Omikuji fortune paper vending machines Kyoto

Photo of the day: Vending Machines for Omikuji (fortune paper) in Kinkaku-ji Temple, Kyoto.

For Japanese, Omikuji 御御籤, 御神籤, or おみくじ are random fortunes written on strips of paper at Shinto shrines and Buddhist temples which literally mean “sacred lottery”.

Omikuji are usually received by making a small monetary offering and randomly choosing one from a box or  given from a coin-slot machine. The omikuji is scrolled up or folded, and unrolling the piece of paper reveals the fortune written on it. It includes a general blessing which can be any one of the following:

* Great blessing (dai-kichi, 大吉)
* Middle blessing (chū-kichi, 中吉)
* Small blessing (shō-kichi, 小吉)
* Blessing (kichi, 吉)
* Half-blessing (han-kichi, 半吉)
* Near-blessing (sue-kichi, 末吉)
* Near-small-blessing (sue-shō-kichi, 末小吉)
* Curse (kyō, 凶)
* Small curse (shō-kyō, 小凶)
* Half-curse (han-kyō, 半凶)
* Near-curse (sue-kyō, 末凶)
* Great curse (dai-kyō, 大凶)

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It then lists fortunes regarding specific aspects of one’s life, which may include any number of the following:

* 願事 (negaigoto) – one’s wish or desire
* 待人 (machibito) – a person being waited for
* 失せ物 (usemono) – lost article(s)
* 旅立ち (tabitachi) – travel
* 商い (akinai) – business dealings
* 學問 (gakumon) – studies or learning
* 相場 (souba) – market speculation
* 爭事 (arasoigoto) – disputes
* 戀愛 (renai) – romantic relationships
* 転居 (tenkyo) – moving or changing residence
* 出產 (shussan) – childbirth or pregnancy
* 病気 (byōki) – illness
* 縁談 (endan) – marriage proposal or engagement

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Like fortune telling in other parts of the world, omikuji predicts matters of health, fortune, love and life. When the prediction is bad, it is a custom to fold up the strip of paper and attach it to a pine tree or a wall of metal wires alongside other bad fortunes in the temple or shrine grounds.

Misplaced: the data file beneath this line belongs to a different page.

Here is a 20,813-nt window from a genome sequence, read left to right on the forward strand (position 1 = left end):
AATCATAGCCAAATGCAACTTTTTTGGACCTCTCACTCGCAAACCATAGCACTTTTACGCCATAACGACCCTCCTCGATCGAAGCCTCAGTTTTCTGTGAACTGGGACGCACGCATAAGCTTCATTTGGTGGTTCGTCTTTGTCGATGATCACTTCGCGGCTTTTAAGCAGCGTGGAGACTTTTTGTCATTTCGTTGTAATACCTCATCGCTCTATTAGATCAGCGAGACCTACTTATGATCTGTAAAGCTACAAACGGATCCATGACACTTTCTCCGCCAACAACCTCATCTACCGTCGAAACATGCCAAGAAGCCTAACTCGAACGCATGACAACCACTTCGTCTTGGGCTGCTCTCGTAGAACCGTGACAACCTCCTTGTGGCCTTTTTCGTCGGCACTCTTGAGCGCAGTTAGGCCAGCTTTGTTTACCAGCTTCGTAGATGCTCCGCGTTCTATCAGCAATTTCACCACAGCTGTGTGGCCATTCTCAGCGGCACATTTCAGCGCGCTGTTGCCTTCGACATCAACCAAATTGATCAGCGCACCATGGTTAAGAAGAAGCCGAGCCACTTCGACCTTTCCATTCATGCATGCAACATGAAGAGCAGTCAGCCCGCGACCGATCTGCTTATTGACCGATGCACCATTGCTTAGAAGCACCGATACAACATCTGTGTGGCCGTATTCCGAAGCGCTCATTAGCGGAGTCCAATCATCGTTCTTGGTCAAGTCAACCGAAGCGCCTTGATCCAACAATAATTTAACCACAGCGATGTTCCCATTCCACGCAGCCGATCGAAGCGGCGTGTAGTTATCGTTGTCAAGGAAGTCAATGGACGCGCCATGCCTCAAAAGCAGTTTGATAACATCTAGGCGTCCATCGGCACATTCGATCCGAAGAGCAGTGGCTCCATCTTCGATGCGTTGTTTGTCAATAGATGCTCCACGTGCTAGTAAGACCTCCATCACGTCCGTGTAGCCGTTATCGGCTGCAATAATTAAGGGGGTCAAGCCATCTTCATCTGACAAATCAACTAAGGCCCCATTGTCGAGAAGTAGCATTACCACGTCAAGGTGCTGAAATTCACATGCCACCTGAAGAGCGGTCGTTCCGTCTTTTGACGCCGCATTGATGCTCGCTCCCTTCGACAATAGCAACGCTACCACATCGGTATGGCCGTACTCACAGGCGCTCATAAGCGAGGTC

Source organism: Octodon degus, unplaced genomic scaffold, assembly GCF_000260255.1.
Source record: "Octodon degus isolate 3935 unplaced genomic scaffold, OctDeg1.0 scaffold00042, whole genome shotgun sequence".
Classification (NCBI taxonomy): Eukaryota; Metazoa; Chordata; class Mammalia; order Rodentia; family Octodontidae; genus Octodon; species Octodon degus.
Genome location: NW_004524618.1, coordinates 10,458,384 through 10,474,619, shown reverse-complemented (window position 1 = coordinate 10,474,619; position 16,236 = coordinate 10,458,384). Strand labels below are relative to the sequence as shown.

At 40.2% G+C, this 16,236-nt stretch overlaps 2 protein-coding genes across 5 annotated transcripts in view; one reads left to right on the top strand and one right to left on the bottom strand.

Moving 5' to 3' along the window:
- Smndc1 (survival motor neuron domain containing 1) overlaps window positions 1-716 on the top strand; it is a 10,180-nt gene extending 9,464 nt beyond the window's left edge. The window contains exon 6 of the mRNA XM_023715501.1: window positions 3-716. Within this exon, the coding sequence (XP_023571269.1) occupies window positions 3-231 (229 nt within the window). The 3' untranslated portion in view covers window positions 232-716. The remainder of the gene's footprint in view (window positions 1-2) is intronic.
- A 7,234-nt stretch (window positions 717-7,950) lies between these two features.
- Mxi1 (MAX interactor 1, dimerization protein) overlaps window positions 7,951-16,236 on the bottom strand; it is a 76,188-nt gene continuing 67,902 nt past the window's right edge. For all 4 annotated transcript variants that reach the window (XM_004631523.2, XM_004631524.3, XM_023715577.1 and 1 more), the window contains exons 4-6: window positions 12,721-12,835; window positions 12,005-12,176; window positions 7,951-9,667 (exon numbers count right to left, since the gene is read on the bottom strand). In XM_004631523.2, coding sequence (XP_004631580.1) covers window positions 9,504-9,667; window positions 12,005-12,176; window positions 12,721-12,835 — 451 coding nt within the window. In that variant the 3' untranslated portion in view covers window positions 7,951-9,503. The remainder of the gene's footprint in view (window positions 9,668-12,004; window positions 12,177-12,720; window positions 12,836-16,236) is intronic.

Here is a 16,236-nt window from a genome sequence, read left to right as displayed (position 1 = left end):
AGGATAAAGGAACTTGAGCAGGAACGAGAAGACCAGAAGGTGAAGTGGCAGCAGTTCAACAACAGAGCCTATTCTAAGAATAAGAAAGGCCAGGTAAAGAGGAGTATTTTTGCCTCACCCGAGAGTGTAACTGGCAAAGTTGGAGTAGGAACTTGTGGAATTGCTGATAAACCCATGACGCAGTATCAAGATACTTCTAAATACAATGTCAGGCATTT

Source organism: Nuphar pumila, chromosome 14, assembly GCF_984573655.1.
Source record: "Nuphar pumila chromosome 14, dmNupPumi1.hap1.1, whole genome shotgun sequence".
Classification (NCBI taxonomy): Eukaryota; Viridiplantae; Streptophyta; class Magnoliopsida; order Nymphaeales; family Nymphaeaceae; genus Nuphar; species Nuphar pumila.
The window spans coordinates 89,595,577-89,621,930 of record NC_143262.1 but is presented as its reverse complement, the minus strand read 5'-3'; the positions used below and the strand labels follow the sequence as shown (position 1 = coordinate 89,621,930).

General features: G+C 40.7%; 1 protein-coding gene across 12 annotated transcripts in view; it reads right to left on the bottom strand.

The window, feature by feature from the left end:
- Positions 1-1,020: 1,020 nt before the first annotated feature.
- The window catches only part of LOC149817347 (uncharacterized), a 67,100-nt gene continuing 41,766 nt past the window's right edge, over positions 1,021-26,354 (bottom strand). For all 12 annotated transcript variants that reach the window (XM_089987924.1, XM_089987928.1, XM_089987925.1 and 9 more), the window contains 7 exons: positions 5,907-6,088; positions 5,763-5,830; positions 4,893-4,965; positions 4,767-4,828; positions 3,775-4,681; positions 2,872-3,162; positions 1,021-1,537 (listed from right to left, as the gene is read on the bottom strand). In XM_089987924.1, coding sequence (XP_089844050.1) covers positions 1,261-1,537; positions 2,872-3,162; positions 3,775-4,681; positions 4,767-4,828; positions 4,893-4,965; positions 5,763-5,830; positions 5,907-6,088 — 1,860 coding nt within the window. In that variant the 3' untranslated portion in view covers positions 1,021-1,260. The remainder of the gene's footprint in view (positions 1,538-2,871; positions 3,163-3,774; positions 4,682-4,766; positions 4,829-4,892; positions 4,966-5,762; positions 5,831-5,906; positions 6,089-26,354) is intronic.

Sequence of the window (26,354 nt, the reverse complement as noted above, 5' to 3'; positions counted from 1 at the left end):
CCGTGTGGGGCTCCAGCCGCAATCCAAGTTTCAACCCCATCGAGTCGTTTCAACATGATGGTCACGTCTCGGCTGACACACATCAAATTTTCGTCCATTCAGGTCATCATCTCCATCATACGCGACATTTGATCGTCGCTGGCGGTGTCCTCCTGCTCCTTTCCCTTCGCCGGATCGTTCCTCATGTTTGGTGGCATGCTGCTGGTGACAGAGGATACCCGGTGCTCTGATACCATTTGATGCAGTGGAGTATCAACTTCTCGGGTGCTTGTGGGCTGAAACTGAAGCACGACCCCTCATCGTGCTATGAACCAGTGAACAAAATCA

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A purported reason for this custom is a pun on the word for pine tree (松 matsu) and the verb ‘to wait’ (待つ matsu), the idea being that the bad luck will wait by the tree rather than attach itself to the bearer. In the event of the fortune being good, the bearer has the option of tying it for the fortune to have a greater effect or can keep it for luck. Though nowadays this custom seems more of a children’s amusement, omikuji are available at most shrines, and remain one of the traditional activities related to shrine-going, if lesser.

Let’s hope 2010 is a good year for all of us!

Omikuji videos

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pick from a box
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mythical lion omikuji machine
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6 Responses to “Omikuji fortune paper vending machines Kyoto”

  1. kendall Says:

    Omikuji a nice tradition when visiting the shrine though from western eyes its more about luck of getting a good fortune, kinda like a fortune cookie

  2. clayton Says:

    I went 3 times last year and all 3 times I got bad fortunes which I promptly tied to the tree. It must work coz I didn’t suffer any bad luck

  3. lisa Says:

    Chinese fortune cookies came from this tradition

  4. tokyovisitor Says:

    i ALWAYS get the middle blessing lol

  5. Kyoto-norm onhaalbaar voor Belgische energiesector : ElectraRekening.nl Says:

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  6. maria cunha Says:

    where can I purchase omikuji fortune papers We are having a Lunar new year celebration and would love to include this tradition

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